Boehringer asserts that Schering waived many of the arguments in its Rule 50(b) motion because Schering failed to make those arguments in either its oral or its written Rule 50(a) motions. Rule 50 provides that: "[m]otions for judgment as a matter of law may be made at any time before submission of the case to the jury. Such a motion shall specify the judgment sought and the law and the facts on which the moving party is entitled to the judgment."

Further, subsections (b) and (c) of Rule 50 refer to the motion for judgment as a matter of law as a "renewed motion," made only after previously making such a motion at the close of all the evidence. Thus, in order to raise a Rule 50 motion after trial, the plaintiff must first move pursuant to Rule 50 at the close of all the evidence. See Greenleaf, 174 F.3d at 364 (citing Lowenstein v. Pepsi-Cola Bottling Co. of Pennsauken, 536 F.2d 9, 11 (3d Cir. 1976)); Mallick v. Int'l Brotherhood of Electrical Workers, 644 F.2d 228, 233 (3d Cir. 1981); Scully v. Borough of Hawthorne, 58 F. Supp.2d 435, 445 (N.J. 1999). Likewise, any ground that is not included in a Rule 50(a) motion at the close of evidence cannot be raised in a renewed motion for judgment as a matter of law. See Acosta v. Honda Motor Co., Ltd., 717 F.2d 828, 831-32 (3d Cir. 1983); Chemical Leaman Tank Lines, Inc. v. Aetna Casualty and Surety Co., 89 F.3d 976, 992-3 (3d Cir. 1996). The purpose of the specificity requirement of Rule 50(a)(2) is to provide notice to a party of potential defects in its proofs in time for that party to cure those defects. Acosta, 717 F.2d at 831-32. This court must therefore determine if Schering argued the factual components of its claim in a way which notified Boehringer of "the legal rubric under which [Schering] planned to proceed." See Brokerage Concepts, Inc. v. U.S. Healthcare, Inc., 140 F.3d 494, 519 (3d Cir. 1998); Fineman v. Armstrong World Industries, Inc., 980 F.2d 171, 184 (3d Cir. 1992).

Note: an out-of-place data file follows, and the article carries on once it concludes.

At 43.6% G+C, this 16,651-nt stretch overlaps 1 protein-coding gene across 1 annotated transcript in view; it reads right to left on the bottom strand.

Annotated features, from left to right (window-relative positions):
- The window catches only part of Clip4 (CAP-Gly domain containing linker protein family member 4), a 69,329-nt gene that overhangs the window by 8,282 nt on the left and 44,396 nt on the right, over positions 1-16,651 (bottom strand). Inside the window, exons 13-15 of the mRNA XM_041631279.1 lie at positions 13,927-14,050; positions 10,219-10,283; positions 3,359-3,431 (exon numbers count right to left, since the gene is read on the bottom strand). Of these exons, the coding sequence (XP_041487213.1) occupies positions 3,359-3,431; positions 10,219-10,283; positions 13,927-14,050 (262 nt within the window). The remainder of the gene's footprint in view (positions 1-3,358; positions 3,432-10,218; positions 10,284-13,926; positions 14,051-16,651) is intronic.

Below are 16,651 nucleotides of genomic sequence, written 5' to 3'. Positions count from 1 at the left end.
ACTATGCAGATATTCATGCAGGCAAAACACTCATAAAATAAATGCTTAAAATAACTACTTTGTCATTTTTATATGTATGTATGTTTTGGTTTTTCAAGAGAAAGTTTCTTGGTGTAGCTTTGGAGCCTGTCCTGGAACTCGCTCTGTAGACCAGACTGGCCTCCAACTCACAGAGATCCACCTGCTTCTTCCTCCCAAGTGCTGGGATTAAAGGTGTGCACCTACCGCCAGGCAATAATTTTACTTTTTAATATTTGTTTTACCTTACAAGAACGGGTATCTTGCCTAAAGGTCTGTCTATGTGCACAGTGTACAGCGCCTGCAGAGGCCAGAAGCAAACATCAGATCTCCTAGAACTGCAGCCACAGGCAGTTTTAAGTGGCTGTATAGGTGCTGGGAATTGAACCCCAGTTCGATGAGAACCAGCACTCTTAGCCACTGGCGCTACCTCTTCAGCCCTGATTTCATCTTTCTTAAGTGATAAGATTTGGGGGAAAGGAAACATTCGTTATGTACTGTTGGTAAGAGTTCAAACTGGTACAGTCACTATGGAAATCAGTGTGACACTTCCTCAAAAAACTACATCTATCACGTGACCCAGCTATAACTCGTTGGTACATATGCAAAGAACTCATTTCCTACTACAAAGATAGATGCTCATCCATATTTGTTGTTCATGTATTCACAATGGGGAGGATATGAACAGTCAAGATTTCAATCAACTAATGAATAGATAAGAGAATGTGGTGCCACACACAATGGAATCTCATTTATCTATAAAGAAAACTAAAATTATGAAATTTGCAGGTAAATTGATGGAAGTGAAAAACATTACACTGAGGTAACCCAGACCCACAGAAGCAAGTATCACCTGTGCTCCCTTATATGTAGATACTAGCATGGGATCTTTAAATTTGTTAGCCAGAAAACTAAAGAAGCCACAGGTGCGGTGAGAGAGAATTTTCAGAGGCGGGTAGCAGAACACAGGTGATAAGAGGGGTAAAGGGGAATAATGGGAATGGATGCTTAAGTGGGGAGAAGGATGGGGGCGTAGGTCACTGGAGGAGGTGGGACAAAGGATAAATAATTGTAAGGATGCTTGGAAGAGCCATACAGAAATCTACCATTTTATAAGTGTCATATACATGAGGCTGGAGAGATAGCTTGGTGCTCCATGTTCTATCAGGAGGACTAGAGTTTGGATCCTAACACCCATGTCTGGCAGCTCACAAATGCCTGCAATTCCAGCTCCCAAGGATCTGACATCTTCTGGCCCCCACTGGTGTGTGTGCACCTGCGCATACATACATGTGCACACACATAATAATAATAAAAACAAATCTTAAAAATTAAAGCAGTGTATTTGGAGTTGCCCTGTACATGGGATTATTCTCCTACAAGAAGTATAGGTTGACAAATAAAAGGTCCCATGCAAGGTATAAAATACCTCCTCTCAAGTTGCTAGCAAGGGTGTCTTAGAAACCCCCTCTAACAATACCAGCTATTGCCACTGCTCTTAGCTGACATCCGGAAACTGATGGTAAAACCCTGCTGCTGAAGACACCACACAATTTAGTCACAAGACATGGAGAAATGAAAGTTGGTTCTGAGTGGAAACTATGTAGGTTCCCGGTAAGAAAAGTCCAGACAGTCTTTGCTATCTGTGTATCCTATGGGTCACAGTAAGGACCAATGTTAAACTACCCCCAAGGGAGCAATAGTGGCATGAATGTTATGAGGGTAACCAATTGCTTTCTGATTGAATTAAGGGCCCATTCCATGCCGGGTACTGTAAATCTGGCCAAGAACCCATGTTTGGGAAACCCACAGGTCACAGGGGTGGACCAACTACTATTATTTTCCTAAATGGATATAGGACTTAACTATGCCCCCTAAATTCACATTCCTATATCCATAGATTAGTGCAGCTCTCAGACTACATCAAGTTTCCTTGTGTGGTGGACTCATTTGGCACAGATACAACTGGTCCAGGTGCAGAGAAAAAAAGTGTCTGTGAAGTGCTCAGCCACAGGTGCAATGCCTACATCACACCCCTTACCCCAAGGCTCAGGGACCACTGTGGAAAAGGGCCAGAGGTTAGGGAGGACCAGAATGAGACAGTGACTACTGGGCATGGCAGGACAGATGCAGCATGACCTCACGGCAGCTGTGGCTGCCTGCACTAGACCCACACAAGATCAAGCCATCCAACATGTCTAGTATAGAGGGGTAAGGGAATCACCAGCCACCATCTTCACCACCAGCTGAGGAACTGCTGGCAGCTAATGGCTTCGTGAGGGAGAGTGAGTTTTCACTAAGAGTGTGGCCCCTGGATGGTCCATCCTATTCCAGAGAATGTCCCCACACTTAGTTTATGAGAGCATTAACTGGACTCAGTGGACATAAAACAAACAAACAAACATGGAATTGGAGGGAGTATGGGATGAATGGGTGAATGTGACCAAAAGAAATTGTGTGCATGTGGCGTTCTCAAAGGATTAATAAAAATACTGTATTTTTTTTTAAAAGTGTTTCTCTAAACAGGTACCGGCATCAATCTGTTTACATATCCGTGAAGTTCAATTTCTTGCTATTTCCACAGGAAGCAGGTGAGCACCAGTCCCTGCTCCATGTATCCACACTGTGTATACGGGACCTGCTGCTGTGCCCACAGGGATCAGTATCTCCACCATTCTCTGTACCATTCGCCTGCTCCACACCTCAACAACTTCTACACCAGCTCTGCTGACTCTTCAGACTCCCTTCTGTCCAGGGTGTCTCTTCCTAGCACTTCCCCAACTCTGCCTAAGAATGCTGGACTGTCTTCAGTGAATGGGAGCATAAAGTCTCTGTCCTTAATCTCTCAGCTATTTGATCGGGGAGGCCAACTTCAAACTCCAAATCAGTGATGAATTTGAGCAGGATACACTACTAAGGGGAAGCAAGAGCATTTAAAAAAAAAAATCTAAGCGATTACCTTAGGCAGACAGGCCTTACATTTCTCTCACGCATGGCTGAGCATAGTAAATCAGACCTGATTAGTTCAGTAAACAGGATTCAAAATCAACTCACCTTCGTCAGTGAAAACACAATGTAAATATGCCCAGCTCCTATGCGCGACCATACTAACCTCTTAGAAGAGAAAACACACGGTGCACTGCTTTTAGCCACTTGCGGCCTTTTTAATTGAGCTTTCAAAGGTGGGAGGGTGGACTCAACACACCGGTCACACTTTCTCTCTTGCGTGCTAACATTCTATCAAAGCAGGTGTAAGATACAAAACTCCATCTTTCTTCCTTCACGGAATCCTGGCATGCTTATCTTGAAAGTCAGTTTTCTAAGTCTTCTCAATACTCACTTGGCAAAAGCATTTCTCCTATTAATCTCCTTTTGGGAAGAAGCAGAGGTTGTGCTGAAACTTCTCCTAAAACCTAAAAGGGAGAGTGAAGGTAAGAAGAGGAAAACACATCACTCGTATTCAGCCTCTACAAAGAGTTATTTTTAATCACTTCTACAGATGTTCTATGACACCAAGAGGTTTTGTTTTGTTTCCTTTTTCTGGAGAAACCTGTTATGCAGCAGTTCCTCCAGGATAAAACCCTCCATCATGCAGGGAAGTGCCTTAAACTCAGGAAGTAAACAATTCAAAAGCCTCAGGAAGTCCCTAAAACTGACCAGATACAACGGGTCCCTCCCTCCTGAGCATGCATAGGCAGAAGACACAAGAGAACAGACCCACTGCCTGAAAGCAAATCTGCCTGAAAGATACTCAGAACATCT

This court finds that Schering addressed each of its general arguments in its Rule 50(a) motions, and, further, it raised many of the details and supporting facts in its Rule 50(a) motion. In both motions, Schering challenged the sufficiency of the evidence that Boehringer produced with respect to the equivalency of Schering's step of incubating and of Schering's vaccine strain ATCC-VR2525, and also contended that Schering had established a defense of obviousness. Boehringer does not suggest that Schering did not raise these arguments, but instead argues that Schering did so in insufficient detail to provide notice to Boehringer of Schering's post-trial arguments. Specifically, Boehringer faults Schering for not going into greater detail in its critique of Dr. Hesse's testimony in the Rule 50(b) motion than in the Rule 50(a) motion. Boehringer also asserts that Schering's 50(a) motions do not address Dr. Dubovi's analysis of significant, good and strong CPE, his analysis of Schering's production documents, and his function/way/result comparison. Yet, on page five of its written Rule 50(a) motion, Schering specifically faults Dr. Dubovi's analysis of Schering's production documents. Boehringer further asserts that Schering did not mention the CPE observations from Schering production runs; however, pages six through eight of Schering's Rule 50(a) motion detail its objections to testimony about those runs.